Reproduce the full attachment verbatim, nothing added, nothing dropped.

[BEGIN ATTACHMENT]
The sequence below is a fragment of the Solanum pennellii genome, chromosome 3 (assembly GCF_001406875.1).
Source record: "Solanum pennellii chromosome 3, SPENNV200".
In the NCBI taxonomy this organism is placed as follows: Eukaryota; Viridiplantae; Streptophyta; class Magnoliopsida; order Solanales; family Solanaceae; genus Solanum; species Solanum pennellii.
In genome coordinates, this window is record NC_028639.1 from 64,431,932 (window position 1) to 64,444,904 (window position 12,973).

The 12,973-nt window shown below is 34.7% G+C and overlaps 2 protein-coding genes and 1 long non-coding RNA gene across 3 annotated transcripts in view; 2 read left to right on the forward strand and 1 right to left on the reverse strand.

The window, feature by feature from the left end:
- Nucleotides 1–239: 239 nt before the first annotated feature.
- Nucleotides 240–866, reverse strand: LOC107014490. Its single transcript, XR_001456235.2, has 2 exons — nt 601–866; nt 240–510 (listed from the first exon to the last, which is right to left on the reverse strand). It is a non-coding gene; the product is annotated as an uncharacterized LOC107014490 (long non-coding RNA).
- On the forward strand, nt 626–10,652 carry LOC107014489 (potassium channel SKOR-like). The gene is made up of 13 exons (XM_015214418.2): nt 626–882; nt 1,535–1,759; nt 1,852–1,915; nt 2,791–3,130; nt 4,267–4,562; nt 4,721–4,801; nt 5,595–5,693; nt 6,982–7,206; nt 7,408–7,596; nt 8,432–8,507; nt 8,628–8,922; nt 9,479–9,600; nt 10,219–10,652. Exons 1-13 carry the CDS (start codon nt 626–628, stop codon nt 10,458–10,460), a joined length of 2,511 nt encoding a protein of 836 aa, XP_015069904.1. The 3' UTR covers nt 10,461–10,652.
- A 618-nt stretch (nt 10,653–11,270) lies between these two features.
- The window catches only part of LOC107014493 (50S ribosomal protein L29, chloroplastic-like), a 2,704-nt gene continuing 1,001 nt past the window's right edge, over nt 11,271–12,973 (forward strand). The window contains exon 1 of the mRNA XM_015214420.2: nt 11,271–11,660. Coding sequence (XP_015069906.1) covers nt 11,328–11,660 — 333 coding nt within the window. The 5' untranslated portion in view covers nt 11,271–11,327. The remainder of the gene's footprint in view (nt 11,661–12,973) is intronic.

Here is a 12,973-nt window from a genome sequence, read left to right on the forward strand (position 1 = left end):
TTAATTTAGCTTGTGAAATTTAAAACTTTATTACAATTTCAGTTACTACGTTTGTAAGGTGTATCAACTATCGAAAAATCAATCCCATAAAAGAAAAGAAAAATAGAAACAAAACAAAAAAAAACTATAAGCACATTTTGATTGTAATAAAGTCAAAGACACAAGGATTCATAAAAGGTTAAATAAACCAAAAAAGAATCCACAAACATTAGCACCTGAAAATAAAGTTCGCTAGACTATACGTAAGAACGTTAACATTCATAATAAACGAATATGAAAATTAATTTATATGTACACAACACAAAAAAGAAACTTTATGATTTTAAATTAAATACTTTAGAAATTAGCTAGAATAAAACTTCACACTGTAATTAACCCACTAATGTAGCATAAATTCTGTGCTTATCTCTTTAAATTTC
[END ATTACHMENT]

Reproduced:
The sequence below is a fragment of the Solanum pennellii genome, chromosome 3 (assembly GCF_001406875.1).
Source record: "Solanum pennellii chromosome 3, SPENNV200".
In the NCBI taxonomy this organism is placed as follows: Eukaryota; Viridiplantae; Streptophyta; class Magnoliopsida; order Solanales; family Solanaceae; genus Solanum; species Solanum pennellii.
In genome coordinates, this window is record NC_028639.1 from 64,431,932 (window position 1) to 64,444,904 (window position 12,973).

The 12,973-nt window shown below is 34.7% G+C and overlaps 2 protein-coding genes and 1 long non-coding RNA gene across 3 annotated transcripts in view; 2 read left to right on the forward strand and 1 right to left on the reverse strand.

The window, feature by feature from the left end:
- Nucleotides 1–239: 239 nt before the first annotated feature.
- Nucleotides 240–866, reverse strand: LOC107014490. Its single transcript, XR_001456235.2, has 2 exons — nt 601–866; nt 240–510 (listed from the first exon to the last, which is right to left on the reverse strand). It is a non-coding gene; the product is annotated as an uncharacterized LOC107014490 (long non-coding RNA).
- On the forward strand, nt 626–10,652 carry LOC107014489 (potassium channel SKOR-like). The gene is made up of 13 exons (XM_015214418.2): nt 626–882; nt 1,535–1,759; nt 1,852–1,915; nt 2,791–3,130; nt 4,267–4,562; nt 4,721–4,801; nt 5,595–5,693; nt 6,982–7,206; nt 7,408–7,596; nt 8,432–8,507; nt 8,628–8,922; nt 9,479–9,600; nt 10,219–10,652. Exons 1-13 carry the CDS (start codon nt 626–628, stop codon nt 10,458–10,460), a joined length of 2,511 nt encoding a protein of 836 aa, XP_015069904.1. The 3' UTR covers nt 10,461–10,652.
- A 618-nt stretch (nt 10,653–11,270) lies between these two features.
- The window catches only part of LOC107014493 (50S ribosomal protein L29, chloroplastic-like), a 2,704-nt gene continuing 1,001 nt past the window's right edge, over nt 11,271–12,973 (forward strand). The window contains exon 1 of the mRNA XM_015214420.2: nt 11,271–11,660. Coding sequence (XP_015069906.1) covers nt 11,328–11,660 — 333 coding nt within the window. The 5' untranslated portion in view covers nt 11,271–11,327. The remainder of the gene's footprint in view (nt 11,661–12,973) is intronic.

Here is a 12,973-nt window from a genome sequence, read left to right on the forward strand (position 1 = left end):
TTAATTTAGCTTGTGAAATTTAAAACTTTATTACAATTTCAGTTACTACGTTTGTAAGGTGTATCAACTATCGAAAAATCAATCCCATAAAAGAAAAGAAAAATAGAAACAAAACAAAAAAAAACTATAAGCACATTTTGATTGTAATAAAGTCAAAGACACAAGGATTCATAAAAGGTTAAATAAACCAAAAAAGAATCCACAAACATTAGCACCTGAAAATAAAGTTCGCTAGACTATACGTAAGAACGTTAACATTCATAATAAACGAATATGAAAATTAATTTATATGTACACAACACAAAAAAGAAACTTTATGATTTTAAATTAAATACTTTAGAAATTAGCTAGAATAAAACTTCACACTGTAATTAACCCACTAATGTAGCATAAATTCTGTGCTTATCTCTTTAAATTTC